# Finiteness properties of mapping class groups

Question: Is it known if the mapping class groups (of surfaces of finite type) are similar to Gromov-hyperbolic groups in the following senses:

1) Does every finite generating set give us a finite presentation?

2) Are there finitely many cone types with respect to any (some) finite presentation?

Definition: A group is called hyperbolic if its Cayley graph is Gromov-hyperbolic, i.e., triangles are $\delta$-thin for some positive $\delta$.

Definition: Let $G$ be a group with a finite generating set $S$ and let $g \in G$. The cone type of $g$ w.r.t. $S$ is the following set:

$\mathcal{C}(g) = \{ h \in G | \hspace{2mm} d(e,gh) = d(e,g)+d(e,h)\}$ ,where $d(.,.)$ shows the distance in the Cayley graph w.r.t. to the generating set $S$.

• Maybe I am misunderstanding but isn't 1 true for all finitely presented groups: If you have a finitely presentation, and a different finite generating set you can rewrite all the relations in terms of the new generating set. – user35370 May 25 '17 at 23:02
• @Paul Plummer: Yes, of course , the first question has affirmative answer for all groups. – Misha May 25 '17 at 23:50
• As for Q2 "for all" presentations is very unlikely since it fails for some virtually abelian groups and they embed in mapping class groups. – Misha May 25 '17 at 23:52
• @PaulPlummer You're right. Thanks :) – Mehdi Yazdi May 26 '17 at 0:59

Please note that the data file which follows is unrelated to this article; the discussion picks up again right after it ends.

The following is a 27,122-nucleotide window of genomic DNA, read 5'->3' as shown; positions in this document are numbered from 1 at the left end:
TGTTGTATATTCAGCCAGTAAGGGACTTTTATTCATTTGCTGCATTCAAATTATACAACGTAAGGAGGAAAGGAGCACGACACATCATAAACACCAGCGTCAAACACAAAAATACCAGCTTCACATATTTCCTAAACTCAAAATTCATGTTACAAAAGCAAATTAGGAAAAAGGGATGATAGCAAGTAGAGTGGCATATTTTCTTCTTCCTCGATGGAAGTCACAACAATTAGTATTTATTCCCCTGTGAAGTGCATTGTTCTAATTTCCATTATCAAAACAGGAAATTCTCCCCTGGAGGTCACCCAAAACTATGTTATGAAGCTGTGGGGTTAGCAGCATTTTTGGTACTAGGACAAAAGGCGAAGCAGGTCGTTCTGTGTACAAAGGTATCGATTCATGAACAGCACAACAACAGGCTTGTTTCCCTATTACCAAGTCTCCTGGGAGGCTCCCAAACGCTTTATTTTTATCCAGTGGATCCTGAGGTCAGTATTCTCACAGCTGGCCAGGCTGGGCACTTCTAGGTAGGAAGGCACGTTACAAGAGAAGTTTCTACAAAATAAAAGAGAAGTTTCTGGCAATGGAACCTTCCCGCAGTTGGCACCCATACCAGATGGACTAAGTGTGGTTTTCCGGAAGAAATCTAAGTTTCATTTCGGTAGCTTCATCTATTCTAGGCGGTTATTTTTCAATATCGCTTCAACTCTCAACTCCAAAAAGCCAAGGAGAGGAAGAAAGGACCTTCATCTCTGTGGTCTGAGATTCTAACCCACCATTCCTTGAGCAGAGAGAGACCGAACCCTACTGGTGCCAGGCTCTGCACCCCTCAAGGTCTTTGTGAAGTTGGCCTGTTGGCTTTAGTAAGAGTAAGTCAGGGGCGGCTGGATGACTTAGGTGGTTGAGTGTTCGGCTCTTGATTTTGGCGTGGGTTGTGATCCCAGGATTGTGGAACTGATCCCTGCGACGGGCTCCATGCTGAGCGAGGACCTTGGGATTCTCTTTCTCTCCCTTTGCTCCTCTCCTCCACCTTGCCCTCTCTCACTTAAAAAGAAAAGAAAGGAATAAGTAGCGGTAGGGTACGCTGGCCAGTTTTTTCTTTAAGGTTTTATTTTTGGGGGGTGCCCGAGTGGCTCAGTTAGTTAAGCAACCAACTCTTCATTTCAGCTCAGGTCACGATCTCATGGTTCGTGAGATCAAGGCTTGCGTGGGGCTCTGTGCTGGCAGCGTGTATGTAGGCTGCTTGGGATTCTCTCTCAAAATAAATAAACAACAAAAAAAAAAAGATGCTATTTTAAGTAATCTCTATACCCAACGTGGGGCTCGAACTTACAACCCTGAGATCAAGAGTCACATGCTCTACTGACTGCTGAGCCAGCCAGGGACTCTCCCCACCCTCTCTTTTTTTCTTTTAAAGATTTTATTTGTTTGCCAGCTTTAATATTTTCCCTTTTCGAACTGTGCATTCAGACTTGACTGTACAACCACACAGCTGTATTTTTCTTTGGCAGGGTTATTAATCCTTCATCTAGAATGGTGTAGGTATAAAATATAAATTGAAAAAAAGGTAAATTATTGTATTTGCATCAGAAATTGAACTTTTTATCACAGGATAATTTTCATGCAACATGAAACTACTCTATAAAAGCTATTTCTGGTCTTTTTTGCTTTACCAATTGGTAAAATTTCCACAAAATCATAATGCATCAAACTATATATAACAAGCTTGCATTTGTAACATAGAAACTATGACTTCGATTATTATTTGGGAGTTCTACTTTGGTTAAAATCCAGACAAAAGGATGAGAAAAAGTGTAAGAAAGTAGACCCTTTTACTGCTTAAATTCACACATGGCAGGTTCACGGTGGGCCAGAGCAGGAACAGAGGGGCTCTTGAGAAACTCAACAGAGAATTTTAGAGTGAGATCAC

• @Misha Thanks. How about one generating set? For example Humpheris generating set? Could you elaborate how you relate the cone types of a group and a subgroup? – Mehdi Yazdi May 26 '17 at 1:10

Question 2 follows from the work of Lee Mosher.

Mosher, Lee, Mapping class groups are automatic, Ann. Math. (2) 142, No.2, 303-384 (1995). ZBL0867.57004.

• Igor: What Mosher proves is the existence of an automatic structure. He does not prove existence of a finite presentation which has a geodesic combing (satisfying falsification by fellow traveler property). – Misha May 25 '17 at 23:01
• Could you explain what is the relation between 'being automatic' and 'having finitely many cone types'? Does the former imply the later? Under what conditions the former implies the later? – Mehdi Yazdi May 26 '17 at 1:15
• @MehdiYazdi: Its complicated, see for instance "A Short course in geometric group theory" by Walter Neumann. Roughly speaking, you are looking for a regular geodesic language on your group (for some generating set). – Misha May 26 '17 at 14:12

It looks like question 1) and 2) has been answered, but in case you're still wondering generally "in what ways are mapping class groups similar to Gromov-hyperbolic groups?", you may be interested in reading about hierarchically hyperbolic spaces, introduced by Jason Behrstock, Mark F. Hagen, Alessandro Sisto in this paper: Hierarchically hyperbolic spaces I: curve complexes for cubical groups.

For a less technical overview you can also check out Sisto's blog post.

(I heard about everything here from Jacob Russel's talk at GSCAGT.)

• Thanks for the references. Question 2 here seems unanswered (automatic does not imply finitely many cone points apparently). – Mehdi Yazdi Jun 8 '17 at 12:55
• Cone type I meant. – Mehdi Yazdi Jun 8 '17 at 13:48
• Ah, right. So maybe this helps with that question? I'm definitely not an expert though. – Harry Richman Jun 8 '17 at 15:03
• I hope so. I should check it out. Thanks. – Mehdi Yazdi Jun 8 '17 at 15:05